In a course I teach each summer in USM’s Adult & Higher Education master’s program, I have my students compare learning theories, and share which resonates with their own experience the most. Social learning theory trends towards the top, an indicator of the power of interaction. I myself tend to learn best with others, which may be in part due to my extroverted preference: sharing with others helps me to clarify my own thoughts and feelings. It also is about purposefully seeking out new information, ideas, and perspectives. One of my favorite podcasts is Make Me Smart, and the hosts’ tagline is, “All of us are smarter than one of us.”
Connections offer a vehicle for both the creation and spreading of ideas. We become part of a network of many through making even one new connection. This week’s experience with Twitter illustrates this point. I followed some of the recommended personalities; not only did I almost immediately find some valuable “nuggets” associated with my professional interests, I followed additional people who were connected to those initially suggested. It used to be that one of the few ways of making professional connections was to physically attend a conference, with ongoing collaboration achieved via phone, email, or good ol’ fashioned handwritten correspondence. Now we can forge connections from a smartphone while sitting out on the deck by the fire pit on a summer evening to the sounds of the Red Sox losing again due to a weak bullpen.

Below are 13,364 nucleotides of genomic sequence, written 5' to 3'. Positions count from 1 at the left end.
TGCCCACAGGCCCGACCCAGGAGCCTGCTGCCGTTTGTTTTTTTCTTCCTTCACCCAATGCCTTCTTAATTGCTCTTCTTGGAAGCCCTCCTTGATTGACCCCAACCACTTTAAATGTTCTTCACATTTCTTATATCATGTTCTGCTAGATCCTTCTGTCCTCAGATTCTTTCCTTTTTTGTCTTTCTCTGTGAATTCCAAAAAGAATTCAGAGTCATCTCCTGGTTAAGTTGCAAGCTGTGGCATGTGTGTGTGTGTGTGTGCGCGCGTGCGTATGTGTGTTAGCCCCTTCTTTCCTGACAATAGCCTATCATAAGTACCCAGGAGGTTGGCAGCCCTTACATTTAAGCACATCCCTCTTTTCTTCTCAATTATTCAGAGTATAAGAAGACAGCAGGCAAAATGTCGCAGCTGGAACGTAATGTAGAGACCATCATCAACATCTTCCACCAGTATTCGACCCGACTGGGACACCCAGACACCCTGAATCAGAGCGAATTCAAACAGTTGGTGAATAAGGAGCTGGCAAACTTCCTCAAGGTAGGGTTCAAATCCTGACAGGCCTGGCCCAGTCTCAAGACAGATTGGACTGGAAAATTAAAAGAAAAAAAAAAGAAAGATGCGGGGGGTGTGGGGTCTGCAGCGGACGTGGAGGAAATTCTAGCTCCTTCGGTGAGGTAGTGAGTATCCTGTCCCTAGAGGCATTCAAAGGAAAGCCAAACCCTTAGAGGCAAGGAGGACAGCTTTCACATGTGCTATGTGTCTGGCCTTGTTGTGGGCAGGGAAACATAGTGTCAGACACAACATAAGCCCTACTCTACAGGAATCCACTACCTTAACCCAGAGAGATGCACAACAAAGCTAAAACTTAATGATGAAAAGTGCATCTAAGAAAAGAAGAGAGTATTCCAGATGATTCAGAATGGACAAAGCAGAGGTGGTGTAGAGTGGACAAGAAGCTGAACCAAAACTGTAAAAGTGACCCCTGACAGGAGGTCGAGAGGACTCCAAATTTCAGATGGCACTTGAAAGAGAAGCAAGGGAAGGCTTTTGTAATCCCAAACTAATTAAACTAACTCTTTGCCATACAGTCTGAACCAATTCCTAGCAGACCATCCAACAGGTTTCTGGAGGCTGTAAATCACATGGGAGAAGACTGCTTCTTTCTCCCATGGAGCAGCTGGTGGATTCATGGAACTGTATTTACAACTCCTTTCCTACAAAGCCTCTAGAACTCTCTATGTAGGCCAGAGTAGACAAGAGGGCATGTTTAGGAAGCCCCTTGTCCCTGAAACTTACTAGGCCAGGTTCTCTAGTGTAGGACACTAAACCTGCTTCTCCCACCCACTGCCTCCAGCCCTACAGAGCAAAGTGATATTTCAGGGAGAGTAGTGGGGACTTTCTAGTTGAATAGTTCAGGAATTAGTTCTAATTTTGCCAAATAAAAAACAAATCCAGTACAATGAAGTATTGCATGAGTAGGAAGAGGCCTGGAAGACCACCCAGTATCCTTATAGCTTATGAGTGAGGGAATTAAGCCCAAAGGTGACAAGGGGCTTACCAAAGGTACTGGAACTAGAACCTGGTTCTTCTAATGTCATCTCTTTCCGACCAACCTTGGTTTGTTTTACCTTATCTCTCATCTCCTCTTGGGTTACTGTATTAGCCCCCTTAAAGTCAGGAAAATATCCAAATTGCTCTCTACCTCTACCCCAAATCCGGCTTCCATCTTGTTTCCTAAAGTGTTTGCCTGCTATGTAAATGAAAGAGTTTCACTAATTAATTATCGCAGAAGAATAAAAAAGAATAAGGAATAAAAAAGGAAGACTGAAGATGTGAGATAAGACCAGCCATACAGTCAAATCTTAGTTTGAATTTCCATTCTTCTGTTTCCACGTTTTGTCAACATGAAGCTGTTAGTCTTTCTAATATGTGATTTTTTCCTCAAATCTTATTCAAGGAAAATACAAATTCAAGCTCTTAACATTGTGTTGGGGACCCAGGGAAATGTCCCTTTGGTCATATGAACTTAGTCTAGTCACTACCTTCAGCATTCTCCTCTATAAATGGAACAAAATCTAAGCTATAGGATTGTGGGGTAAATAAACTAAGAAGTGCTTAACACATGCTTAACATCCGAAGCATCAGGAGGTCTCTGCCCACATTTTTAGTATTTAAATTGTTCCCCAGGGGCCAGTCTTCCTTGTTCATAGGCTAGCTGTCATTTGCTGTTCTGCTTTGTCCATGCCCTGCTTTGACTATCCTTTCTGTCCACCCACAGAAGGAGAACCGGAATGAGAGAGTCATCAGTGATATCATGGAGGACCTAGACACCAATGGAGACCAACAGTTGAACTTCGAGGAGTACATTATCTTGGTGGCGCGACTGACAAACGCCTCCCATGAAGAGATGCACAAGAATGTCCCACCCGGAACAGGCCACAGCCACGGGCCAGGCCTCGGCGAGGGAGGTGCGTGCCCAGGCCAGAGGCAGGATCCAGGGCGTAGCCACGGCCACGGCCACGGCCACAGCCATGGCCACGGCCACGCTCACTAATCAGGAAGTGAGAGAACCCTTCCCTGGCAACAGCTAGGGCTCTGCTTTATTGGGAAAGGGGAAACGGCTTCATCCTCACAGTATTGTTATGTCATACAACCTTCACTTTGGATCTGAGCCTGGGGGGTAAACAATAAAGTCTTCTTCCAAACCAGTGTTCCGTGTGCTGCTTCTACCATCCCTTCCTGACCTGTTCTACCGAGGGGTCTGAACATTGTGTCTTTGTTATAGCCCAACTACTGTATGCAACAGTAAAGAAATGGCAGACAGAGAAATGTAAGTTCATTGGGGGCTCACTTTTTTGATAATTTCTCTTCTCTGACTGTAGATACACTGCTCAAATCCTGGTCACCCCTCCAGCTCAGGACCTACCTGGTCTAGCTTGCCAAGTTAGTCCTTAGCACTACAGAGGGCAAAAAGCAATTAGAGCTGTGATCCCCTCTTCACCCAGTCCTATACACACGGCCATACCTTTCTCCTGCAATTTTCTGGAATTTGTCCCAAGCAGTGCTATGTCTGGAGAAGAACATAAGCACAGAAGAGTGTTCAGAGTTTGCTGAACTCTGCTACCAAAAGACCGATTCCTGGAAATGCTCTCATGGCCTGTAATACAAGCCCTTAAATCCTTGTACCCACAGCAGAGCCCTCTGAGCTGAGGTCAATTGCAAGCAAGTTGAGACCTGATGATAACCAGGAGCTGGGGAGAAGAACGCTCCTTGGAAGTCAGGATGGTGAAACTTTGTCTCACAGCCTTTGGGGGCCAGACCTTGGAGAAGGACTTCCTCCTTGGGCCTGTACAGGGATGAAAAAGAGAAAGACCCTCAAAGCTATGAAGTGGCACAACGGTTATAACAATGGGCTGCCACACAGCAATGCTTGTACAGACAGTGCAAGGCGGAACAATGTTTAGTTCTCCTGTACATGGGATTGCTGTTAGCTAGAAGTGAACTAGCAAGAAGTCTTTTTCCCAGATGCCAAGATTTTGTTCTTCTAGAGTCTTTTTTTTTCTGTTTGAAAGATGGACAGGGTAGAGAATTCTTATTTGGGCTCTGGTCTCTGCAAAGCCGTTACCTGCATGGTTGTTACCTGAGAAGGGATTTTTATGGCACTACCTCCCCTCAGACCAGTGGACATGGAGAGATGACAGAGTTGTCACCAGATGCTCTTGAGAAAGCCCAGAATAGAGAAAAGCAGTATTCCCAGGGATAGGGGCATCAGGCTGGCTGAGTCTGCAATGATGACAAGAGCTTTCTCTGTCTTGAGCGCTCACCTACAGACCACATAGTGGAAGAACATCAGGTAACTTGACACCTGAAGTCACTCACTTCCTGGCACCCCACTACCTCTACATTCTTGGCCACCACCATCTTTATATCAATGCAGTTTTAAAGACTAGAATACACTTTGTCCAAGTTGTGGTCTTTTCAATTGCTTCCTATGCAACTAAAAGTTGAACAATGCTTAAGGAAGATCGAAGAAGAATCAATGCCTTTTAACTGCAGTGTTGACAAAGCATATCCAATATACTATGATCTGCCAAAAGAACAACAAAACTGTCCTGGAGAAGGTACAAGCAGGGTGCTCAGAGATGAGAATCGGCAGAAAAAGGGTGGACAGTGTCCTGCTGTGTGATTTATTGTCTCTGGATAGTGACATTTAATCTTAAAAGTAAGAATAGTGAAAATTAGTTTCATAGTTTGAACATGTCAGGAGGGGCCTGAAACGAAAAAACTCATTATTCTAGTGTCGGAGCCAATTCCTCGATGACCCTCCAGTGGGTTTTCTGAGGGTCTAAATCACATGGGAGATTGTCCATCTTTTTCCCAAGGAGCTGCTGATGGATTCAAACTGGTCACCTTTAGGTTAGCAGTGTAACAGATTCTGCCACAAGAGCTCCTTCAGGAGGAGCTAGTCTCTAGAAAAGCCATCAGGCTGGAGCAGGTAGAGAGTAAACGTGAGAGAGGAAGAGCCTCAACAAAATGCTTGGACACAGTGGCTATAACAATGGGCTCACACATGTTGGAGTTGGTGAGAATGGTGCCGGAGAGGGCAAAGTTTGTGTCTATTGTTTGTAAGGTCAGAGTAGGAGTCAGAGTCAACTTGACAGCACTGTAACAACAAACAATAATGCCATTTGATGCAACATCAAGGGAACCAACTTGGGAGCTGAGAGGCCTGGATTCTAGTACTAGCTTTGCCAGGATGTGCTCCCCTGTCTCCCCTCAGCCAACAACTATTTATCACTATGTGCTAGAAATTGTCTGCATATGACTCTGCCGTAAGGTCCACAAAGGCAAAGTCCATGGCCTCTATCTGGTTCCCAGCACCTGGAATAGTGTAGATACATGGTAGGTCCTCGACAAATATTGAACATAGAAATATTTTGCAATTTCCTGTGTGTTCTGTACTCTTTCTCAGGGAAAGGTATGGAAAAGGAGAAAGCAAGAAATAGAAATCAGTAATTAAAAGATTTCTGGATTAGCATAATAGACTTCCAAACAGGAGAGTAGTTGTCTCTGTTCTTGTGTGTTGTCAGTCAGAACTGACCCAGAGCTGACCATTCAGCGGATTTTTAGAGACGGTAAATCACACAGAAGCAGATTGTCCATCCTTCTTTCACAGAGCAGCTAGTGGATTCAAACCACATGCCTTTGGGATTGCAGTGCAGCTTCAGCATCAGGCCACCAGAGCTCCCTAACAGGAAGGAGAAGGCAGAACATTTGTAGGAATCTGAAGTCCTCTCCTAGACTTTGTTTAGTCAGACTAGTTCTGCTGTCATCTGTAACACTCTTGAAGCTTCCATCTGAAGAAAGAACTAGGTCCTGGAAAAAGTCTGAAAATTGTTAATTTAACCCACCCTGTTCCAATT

The readings and other resources shared for Week 2 of our #DigPINS adventure included window into possibilities along with cautionary perspectives about digital networks. Regarding the latter, Nicky Case’s narrative game, The Wisdom and/or Madness of Crowds, touched upon concepts such as the Majority Illusion. One of my responsibilities in my first gig at USM a few decades ago was to address the culture of high-risk alcohol use, one of the examples illustrating the Majority Illusion. Back then, social media platforms didn’t exist, but it was still easy to spread misinformation and develop skewed perceptions of reality. It’s easy to accept what’s in front of us, and not struggle with the possibility that there is another perspective that may be more accurate. Struggle, though, is necessary if actual learning is to occur.
I try to be metacognitive about my own beliefs, including what steps I take to challenge them. One reason for doing so is to attempt to better understand the “other”, since most of my time (physical and virtual) is spent around people who have similar interests and experiences. That is, I am cognizant that I risk being influenced by an echo chamber of my own making. In the article Personal Learning Networks: Knowledge Sharing as Democracy, Alison Seaman noted, how an “echo chamber can obscure alternate viewpoints and prevent learning from taking place”. I notice this with Twitter: people retweet perspectives with which they agree, and much like a Facebook feed very quickly one’s Twitter-verse can be filled with a loud, consistent message. I will continue to make connections, being the social learner that I am, both to create and spread information I think is valuable, but also to challenge and expand my own thinking, not just reinforce my existing perspectives.